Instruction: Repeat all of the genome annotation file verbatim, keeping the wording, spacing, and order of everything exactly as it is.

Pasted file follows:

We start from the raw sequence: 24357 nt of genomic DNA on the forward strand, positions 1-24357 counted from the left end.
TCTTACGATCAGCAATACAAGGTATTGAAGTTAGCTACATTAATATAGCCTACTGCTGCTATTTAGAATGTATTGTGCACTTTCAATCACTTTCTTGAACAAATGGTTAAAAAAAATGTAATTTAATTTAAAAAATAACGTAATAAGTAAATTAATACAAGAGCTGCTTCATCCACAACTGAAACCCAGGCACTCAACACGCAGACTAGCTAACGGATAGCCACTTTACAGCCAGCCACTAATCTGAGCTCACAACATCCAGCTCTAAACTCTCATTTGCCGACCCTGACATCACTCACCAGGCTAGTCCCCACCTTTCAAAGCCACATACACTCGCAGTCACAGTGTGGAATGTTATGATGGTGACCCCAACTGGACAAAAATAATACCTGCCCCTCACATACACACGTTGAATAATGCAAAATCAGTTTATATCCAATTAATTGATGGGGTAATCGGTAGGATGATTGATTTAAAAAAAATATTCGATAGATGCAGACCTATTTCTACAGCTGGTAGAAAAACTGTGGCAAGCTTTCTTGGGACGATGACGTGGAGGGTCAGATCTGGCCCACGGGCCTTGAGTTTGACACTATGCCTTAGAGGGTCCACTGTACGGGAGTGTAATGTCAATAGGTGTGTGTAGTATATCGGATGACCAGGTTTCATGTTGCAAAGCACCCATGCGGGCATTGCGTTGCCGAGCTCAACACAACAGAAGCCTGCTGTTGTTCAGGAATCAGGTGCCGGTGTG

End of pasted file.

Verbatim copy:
We start from the raw sequence: 24357 nt of genomic DNA on the forward strand, positions 1-24357 counted from the left end.
TCTTACGATCAGCAATACAAGGTATTGAAGTTAGCTACATTAATATAGCCTACTGCTGCTATTTAGAATGTATTGTGCACTTTCAATCACTTTCTTGAACAAATGGTTAAAAAAAATGTAATTTAATTTAAAAAATAACGTAATAAGTAAATTAATACAAGAGCTGCTTCATCCACAACTGAAACCCAGGCACTCAACACGCAGACTAGCTAACGGATAGCCACTTTACAGCCAGCCACTAATCTGAGCTCACAACATCCAGCTCTAAACTCTCATTTGCCGACCCTGACATCACTCACCAGGCTAGTCCCCACCTTTCAAAGCCACATACACTCGCAGTCACAGTGTGGAATGTTATGATGGTGACCCCAACTGGACAAAAATAATACCTGCCCCTCACATACACACGTTGAATAATGCAAAATCAGTTTATATCCAATTAATTGATGGGGTAATCGGTAGGATGATTGATTTAAAAAAAATATTCGATAGATGCAGACCTATTTCTACAGCTGGTAGAAAAACTGTGGCAAGCTTTCTTGGGACGATGACGTGGAGGGTCAGATCTGGCCCACGGGCCTTGAGTTTGACACTATGCCTTAGAGGGTCCACTGTACGGGAGTGTAATGTCAATAGGTGTGTGTAGTATATCGGATGACCAGGTTTCATGTTGCAAAGCACCCATGCGGGCATTGCGTTGCCGAGCTCAACACAACAGAAGCCTGCTGTTGTTCAGGAATCAGGTGCCGGTGTG